Selingan Island is a safe haven for endangered green and hawksbill and is part of the Turtle Islands Marine Park in the Sulu Sea in Sabah, Borneo. Selingan is the only island in this park that tourists can visit.
The main reason to visit Selingan Turtle Island is to see the endangered sea turtles practicing the millennia old-ritual of building the nest and laying their eggs on a sand shore.
Throughout the year, two species of turtles come ashore almost every night – Greens and Hawksbills.
The Green Sea Turtle (Chelonia mydas) is a large turtle of the family Cheloniidae and is named after the greenish colour of their cartilage and the fat deposit around the internal organs. Its carapace is oval and the head is relatively small and blunt.
The Hawksbill Sea Turtle (Eretmochelys imbricate) is a critically endangered turtle, easily distinguished for the narrow pointed beak reminiscent of a bird of prey. Its carapace is unusual among the marine turtles as the scutes (the hard, bony plates that constitute the shell) are overlapping.
Marine turtles are suffering from human activity all around the planet. The beaches where they nest have been developed for commercial purpose, and they are drowning in fishing nets or choking on plastic bags, which they apparently confuse with jellyfish.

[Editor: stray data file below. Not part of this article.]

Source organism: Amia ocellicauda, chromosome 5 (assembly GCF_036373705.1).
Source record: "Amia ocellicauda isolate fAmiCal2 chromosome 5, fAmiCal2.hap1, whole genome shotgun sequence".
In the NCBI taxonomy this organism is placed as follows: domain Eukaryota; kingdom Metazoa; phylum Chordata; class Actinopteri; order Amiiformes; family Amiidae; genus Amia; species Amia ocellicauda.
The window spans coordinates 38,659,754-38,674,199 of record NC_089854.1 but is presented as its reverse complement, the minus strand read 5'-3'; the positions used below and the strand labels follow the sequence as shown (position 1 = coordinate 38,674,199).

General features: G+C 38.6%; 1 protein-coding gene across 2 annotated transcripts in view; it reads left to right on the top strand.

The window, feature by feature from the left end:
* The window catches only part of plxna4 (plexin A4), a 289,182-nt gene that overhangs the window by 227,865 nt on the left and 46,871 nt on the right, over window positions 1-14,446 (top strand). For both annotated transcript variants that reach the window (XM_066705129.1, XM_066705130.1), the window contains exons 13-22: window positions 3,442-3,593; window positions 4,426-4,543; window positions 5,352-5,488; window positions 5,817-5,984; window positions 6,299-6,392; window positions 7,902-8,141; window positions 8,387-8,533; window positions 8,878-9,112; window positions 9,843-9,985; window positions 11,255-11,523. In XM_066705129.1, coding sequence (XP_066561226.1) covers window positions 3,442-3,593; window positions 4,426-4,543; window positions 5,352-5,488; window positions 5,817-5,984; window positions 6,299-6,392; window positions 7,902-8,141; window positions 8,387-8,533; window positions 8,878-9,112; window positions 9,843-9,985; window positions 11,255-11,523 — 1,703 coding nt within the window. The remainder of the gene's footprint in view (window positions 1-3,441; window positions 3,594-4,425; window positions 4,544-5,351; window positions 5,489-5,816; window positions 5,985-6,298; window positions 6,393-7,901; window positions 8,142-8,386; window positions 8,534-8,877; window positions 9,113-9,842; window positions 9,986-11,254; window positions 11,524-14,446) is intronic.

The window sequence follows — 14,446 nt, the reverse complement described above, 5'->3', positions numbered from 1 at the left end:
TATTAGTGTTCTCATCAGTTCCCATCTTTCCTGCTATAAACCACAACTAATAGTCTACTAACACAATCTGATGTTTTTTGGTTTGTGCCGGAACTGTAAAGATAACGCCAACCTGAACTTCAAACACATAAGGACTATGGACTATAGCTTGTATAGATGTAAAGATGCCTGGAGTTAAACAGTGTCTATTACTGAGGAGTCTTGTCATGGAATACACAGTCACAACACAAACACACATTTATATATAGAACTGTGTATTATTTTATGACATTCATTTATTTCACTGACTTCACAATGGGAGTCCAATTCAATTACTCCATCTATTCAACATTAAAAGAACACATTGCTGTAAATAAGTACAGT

In many regions of the South East Asia, including Malaysia, turtle eggs are a delicacy and collected by indigenous peoples to be eaten or sold in the market.
The hatchery in Selingan protects the eggs from human and natural predators such as monitor lizards, birds and snakes. It also protects nest from being dug up by other nesting turtles and from soil erosion.
Each night, rangers patrol the beaches of Selingan and collect all the eggs that are laid and transported to the hatchery.
After hatching, the baby turtles emerge from the nest and the rangers will help them to find their own way to the sea, as they will need to remember the beach in order for them to return at the maturity to lay their own eggs.
As soon as the baby turtles reach the sea, their battle for survivalbegins. During this run to the open sea about 80% are taken by predators, including birds, fish and crabs. The survivors swim far away and nobody will see them again until years later when the adult females come back to lay the egg on the same beach.
Visitors are not allowed to wander on the beach from sunset to sunrise so as not to disturb the turtles. The rangers will call all visitors to observe only one (1) turtle laying eggs per night. The visitors are requested to wait for the ranger’s call at the cafeteria, so if you are not there when you are called, you won’t get another chance.
As soon as the female turtle finds a suitable site, she commences nesting by excavating a body pit with her fore flippers, and continues until the top of her carapace is roughly level with the surrounding sand. She then digs an egg cavity with her hind flippers. The egg pit is a flask-shaped hole about 50-80 centimetres deep. After 50-60 eggs have been laid, she fills the hole with sand, and then kneads and presses the surface until the sand is packed hard. Once this is done, she moves toward to the sea and at the first breaking wave, she pushes off into deeper water and disappears into the darkness.